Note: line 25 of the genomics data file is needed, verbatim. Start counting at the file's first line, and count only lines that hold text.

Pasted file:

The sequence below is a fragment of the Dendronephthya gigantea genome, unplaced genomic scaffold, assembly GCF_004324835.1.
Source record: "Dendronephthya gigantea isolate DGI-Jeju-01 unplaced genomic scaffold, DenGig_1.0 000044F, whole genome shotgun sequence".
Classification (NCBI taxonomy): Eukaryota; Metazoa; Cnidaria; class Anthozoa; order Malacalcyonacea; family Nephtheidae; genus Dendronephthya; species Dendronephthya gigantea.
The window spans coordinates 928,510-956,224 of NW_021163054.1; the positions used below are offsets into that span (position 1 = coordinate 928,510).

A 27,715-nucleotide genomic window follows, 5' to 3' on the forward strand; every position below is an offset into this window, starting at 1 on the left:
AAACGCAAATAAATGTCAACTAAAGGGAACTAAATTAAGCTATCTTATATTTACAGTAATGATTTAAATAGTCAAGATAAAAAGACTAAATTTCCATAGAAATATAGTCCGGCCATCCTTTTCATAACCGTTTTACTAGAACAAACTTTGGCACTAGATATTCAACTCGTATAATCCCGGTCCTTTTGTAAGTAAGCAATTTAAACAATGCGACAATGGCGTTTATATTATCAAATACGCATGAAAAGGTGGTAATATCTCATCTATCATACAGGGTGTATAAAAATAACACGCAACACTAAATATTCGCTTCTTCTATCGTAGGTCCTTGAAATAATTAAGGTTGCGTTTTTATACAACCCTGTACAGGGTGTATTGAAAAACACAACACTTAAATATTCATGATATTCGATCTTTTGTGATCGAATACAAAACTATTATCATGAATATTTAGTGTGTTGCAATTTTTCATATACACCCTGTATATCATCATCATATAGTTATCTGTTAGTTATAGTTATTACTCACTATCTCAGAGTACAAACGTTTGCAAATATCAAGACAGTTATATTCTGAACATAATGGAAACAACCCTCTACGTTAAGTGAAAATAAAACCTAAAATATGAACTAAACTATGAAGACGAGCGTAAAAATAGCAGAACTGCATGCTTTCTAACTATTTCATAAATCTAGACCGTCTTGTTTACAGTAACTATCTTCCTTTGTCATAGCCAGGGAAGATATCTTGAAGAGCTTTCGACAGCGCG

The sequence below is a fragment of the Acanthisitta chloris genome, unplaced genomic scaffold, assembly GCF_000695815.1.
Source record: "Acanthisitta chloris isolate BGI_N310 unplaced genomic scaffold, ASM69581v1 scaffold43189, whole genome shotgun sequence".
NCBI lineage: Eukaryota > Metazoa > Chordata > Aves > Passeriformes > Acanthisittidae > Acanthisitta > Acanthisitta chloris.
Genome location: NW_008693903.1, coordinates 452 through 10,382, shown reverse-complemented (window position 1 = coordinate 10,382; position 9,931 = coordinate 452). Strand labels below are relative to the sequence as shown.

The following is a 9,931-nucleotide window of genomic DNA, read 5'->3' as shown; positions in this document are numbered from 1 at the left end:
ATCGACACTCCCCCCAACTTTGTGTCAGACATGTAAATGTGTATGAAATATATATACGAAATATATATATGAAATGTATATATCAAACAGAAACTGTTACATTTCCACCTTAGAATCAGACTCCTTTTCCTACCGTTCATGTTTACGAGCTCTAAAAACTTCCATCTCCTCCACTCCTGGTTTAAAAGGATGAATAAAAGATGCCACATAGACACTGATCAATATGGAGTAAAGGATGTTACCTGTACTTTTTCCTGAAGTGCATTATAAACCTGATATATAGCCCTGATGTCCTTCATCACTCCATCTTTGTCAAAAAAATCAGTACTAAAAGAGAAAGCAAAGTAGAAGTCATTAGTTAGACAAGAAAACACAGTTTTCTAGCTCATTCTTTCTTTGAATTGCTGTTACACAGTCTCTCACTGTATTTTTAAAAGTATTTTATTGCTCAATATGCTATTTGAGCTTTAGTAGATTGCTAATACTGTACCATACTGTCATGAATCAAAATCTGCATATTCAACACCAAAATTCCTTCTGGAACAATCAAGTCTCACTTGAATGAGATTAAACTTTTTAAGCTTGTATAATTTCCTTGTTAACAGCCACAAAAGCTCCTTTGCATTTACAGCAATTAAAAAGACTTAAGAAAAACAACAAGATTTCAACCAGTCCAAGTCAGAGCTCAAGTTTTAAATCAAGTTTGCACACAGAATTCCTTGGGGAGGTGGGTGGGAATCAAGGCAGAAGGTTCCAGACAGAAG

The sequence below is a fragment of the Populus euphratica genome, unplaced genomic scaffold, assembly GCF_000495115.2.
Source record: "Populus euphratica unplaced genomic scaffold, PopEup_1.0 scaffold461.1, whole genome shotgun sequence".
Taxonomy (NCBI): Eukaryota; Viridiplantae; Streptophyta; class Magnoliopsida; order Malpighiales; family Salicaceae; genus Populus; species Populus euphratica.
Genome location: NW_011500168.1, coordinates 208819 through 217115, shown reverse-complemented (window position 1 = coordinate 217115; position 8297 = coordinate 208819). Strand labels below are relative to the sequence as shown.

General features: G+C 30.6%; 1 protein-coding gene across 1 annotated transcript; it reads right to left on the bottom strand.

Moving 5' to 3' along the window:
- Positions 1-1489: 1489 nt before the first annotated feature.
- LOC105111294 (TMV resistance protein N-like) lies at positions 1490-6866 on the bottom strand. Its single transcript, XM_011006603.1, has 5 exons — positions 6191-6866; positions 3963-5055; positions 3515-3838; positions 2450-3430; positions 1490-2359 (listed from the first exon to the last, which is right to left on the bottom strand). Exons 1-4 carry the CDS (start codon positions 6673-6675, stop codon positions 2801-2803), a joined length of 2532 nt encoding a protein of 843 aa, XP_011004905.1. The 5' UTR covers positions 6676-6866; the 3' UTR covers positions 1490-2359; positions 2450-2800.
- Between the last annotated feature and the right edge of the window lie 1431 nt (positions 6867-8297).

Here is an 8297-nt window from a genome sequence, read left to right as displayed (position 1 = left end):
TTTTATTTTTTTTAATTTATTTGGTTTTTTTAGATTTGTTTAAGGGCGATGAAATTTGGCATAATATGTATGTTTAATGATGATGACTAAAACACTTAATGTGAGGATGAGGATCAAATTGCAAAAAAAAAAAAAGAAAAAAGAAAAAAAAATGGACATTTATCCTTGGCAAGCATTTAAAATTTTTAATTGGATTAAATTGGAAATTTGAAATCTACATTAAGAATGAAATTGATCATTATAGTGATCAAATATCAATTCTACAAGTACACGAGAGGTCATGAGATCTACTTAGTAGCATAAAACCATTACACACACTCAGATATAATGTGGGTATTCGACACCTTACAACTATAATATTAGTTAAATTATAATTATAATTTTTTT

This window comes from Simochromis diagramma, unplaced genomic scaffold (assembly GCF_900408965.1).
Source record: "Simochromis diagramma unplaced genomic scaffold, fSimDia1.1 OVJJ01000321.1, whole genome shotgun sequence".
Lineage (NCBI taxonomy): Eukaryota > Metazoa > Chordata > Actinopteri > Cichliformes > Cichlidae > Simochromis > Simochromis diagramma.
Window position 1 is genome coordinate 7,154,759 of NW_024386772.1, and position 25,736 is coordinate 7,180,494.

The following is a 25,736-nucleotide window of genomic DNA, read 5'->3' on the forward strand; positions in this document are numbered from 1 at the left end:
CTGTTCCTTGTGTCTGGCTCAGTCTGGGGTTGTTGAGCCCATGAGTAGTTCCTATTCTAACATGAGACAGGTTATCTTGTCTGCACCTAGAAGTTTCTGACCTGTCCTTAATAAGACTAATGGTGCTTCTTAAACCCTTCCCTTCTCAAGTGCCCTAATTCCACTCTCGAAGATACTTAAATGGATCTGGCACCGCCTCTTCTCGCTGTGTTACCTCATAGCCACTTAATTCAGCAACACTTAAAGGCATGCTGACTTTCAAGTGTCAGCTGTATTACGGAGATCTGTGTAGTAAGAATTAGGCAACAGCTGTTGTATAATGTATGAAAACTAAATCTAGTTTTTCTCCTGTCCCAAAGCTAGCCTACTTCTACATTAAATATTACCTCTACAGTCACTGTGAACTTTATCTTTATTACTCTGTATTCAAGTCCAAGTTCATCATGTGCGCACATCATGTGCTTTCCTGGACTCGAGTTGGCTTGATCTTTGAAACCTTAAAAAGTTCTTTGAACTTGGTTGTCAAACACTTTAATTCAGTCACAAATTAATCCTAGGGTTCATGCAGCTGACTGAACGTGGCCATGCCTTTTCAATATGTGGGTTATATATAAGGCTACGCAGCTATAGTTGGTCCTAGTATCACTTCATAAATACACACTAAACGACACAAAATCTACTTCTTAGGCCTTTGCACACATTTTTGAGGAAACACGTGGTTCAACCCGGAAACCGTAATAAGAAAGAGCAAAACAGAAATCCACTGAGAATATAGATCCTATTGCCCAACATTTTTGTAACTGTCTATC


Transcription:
Source record: "Simochromis diagramma unplaced genomic scaffold, fSimDia1.1 OVJJ01000321.1, whole genome shotgun sequence".